Continuing to make my way through ancient requests, Susie wrote back in January (oh, the neglect!) to request coverage of directly. She's probably given up on reading this blog by now, but at least I hadn't promised to discuss it directly.

The word directly, of course, is found in both AmE and BrE, as in:
Try to involve everyone, not just those directly in front of you. [University of Kent Careers Advisory Service, Tips on Making Presentations]
But the use of directly to mean 'shortly' or 'very soon', is mostly AmE--though the OED indicates that it's also BrE dialectal (but which dialects? do you know?). It's that sense of the word that's used when a (AmE) salesclerk/(BrE) shop assistant says:
I'll be with you directly.
...before they ignore you in order to deal with another customer.

For this meaning, shortly works in BrE (as well as AmE), but when I asked Better Half what he'd say instead of I'll do that directly, he said that he'd say I'll do that later. When I countered that that doesn't mean the same thing, he claimed that as a British person, he was less likely than an American to want to tie himself down to anything more specific. I think he was joking (he's rarely not joking), but if you'd like to protest or support his contention, feel free to do so in the comments!

Afterthought (the next morning): A good South African equivalent is just now, which confused (or maybe annoyed) me to no end when I first arrived there and went to a party with a co-worker. He kept saying We'll leave just now and so I'd fetched my bag or whatever and found myself waiting while he drank another drink, and another, and had another conversation...

Note that the dialectal differences involving directly and just now are not about whether they are used to talk about time, which they generally are in a lot of dialects, but whether they're used to mean 'not immediately, but soonish', which tends to be more dialect-specific. Just now in my native AmE dialect can mean 'in the very recent past' and directly can mean 'immediately' in most dialects.


  1. "I'll be with you directly": is it perhaps the dialect of long since, the Brenglish of Dad's Army?

  2. I don't think I've ever used directly to mean shortly. Of course, in my retail years in college, I don't think I ever said, "I'll be with you shortly" either. More like, "I'll be right with you" or "I'll be with you in a moment."

    "But the use of directly to mean 'shortly' or 'very soon', is mostly AmE..."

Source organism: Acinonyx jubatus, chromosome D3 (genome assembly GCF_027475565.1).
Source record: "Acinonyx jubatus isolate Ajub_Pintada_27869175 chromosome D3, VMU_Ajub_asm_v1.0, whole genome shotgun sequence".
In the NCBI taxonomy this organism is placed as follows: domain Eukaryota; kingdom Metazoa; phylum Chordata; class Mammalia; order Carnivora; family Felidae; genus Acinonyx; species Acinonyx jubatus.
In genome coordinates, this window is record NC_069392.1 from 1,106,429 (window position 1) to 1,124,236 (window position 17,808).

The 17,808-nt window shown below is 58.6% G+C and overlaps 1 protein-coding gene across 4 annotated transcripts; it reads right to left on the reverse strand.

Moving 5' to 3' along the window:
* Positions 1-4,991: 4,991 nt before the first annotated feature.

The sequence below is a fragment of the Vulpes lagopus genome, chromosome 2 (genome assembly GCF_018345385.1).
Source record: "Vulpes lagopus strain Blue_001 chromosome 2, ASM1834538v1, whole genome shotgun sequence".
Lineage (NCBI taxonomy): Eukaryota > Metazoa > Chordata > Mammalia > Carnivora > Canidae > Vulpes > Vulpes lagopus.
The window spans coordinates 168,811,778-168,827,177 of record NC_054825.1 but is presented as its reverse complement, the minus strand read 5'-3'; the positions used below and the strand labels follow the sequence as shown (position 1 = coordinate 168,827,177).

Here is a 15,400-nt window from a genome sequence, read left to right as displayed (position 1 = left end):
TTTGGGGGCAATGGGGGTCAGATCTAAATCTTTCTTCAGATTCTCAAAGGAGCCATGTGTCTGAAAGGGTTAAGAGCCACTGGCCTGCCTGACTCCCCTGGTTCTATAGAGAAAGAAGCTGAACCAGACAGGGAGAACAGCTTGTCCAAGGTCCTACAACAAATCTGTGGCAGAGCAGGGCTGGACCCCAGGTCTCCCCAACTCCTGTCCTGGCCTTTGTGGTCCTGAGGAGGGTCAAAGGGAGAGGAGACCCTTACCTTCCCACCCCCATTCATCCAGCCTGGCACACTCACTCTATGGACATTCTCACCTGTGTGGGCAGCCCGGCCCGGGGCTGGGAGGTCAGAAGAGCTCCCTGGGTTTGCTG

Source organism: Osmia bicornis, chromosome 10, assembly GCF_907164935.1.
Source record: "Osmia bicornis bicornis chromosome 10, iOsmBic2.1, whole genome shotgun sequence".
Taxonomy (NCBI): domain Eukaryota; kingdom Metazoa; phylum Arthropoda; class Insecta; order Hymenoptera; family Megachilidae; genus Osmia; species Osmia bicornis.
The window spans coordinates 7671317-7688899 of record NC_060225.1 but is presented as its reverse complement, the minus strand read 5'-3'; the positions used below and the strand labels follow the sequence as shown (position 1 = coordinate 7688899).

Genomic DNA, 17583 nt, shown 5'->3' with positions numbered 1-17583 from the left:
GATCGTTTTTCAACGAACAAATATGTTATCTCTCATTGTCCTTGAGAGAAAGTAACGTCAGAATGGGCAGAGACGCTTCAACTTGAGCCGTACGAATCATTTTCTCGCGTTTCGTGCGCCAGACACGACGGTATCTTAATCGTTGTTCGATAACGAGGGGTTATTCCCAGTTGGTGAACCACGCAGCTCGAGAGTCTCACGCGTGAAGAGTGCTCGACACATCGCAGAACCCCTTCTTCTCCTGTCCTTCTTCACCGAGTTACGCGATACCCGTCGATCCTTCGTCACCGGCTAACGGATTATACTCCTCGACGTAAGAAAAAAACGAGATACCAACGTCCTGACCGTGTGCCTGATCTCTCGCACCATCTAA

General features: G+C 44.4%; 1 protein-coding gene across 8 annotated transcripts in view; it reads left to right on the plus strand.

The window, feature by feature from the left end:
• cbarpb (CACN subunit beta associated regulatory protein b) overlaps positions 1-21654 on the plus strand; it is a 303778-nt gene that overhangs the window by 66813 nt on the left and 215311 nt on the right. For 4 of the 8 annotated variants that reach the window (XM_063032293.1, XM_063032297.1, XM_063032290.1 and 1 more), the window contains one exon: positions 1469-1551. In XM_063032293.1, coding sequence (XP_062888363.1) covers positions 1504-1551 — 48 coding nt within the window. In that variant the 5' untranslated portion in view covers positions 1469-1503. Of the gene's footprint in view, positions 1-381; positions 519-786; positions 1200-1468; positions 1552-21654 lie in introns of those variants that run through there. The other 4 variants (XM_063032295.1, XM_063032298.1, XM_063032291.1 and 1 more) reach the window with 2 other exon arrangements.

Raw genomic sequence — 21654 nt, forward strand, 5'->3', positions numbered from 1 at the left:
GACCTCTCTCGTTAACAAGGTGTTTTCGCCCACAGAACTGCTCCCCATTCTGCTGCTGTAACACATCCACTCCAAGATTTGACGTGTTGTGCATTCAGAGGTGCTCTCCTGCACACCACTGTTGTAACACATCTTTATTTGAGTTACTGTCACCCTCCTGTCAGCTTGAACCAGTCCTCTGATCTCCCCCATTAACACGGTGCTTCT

I would have guessed BrE. Huh.

  3. Directly does have a certain level of formality that might lead many AmE speakers to think of it as BrE, as we tend to conflate the two.

  4. Cambridge Advanced Learner's Dictionary:
    directly adverb
    1 OLD-FASHIONED OR FORMAL very soon: Dr Schwarz will be with you directly.

    2 OLD-FASHIONED immediately: When you get home you're going directly to bed.

    American Heritage Dictionary:
    ... 4. At once; instantly: Leave directly. ... 6. Chiefly Southern U.S. In a little while; shortly: He'll be coming directly.

  5. "I'll do that presently" might also serve BH well, while confusing the USians.

  6. It doesn't sound unBritish to me, but I would associate it not so much with a shop assistant but with somebody like a doctor's receptionist who's enjoying their little bit of power.

    While we're (sort of) on the subject, any comments on UK v US 'momentarily'?

  7. Directly in the sense of 'shortly' or 'very soon' is very definitely BrE dialectal here in the south-west (Devon / Cornwall) - usually pronounced (and often written, for example ) in these parts as dreckly.

  8. Oops, I messed up the html in the comment above, but it still seems to work. Maybe I should correct it? I'll do it dreckly. (In this sense, dreckly is a little like the Spanish maƱana, but without the urgency.)

  9. Sorry! I don't know how to correct this!

  10. strawman, perhaps this will work. . otherwise, somebody needs to edit your first comment to close the a tag.

    Anyway, back to directly. A common BrEng usage that sounds very similar to me would be 'straight away' or 'right away': 'I'll get down to it right away'.

    And let's not forget: 'When we get home, you're going straight to bed!'

  11. Lynn,

    Two comments...

    First, I had to chuckle when reading the statement, "I'll be with you directly." That reminds me of my paternal grandfather, who was born in Arkansas in 1898 but grew up in Oklahoma. Note, though, that he pronounced it "DIE-wreckly"!

    And second, I really appreciate your mention of "just now", as used in South Africa. I've run into that expression almost every time I've gone to Cape Town to teach, and it's always been a little confusing. Thanks.


  12. I associate directly with series, not temporality. Doing something directly means putting it next in the queue, regardless of when I get to it. This probably comes from thinking about direct connections, and possibly even with directions, as in completing steps A then B then C in direct fashion. Going directly to bed and going straight to bed would mean going to bed as the first order of business, not necessarily immediately, but instead of circuitous means such as dinner or television.

  13. IIRC from my days working for a South African company, now now was the equivalent of BrE now.

  14. "Presently" is synonymous, surely.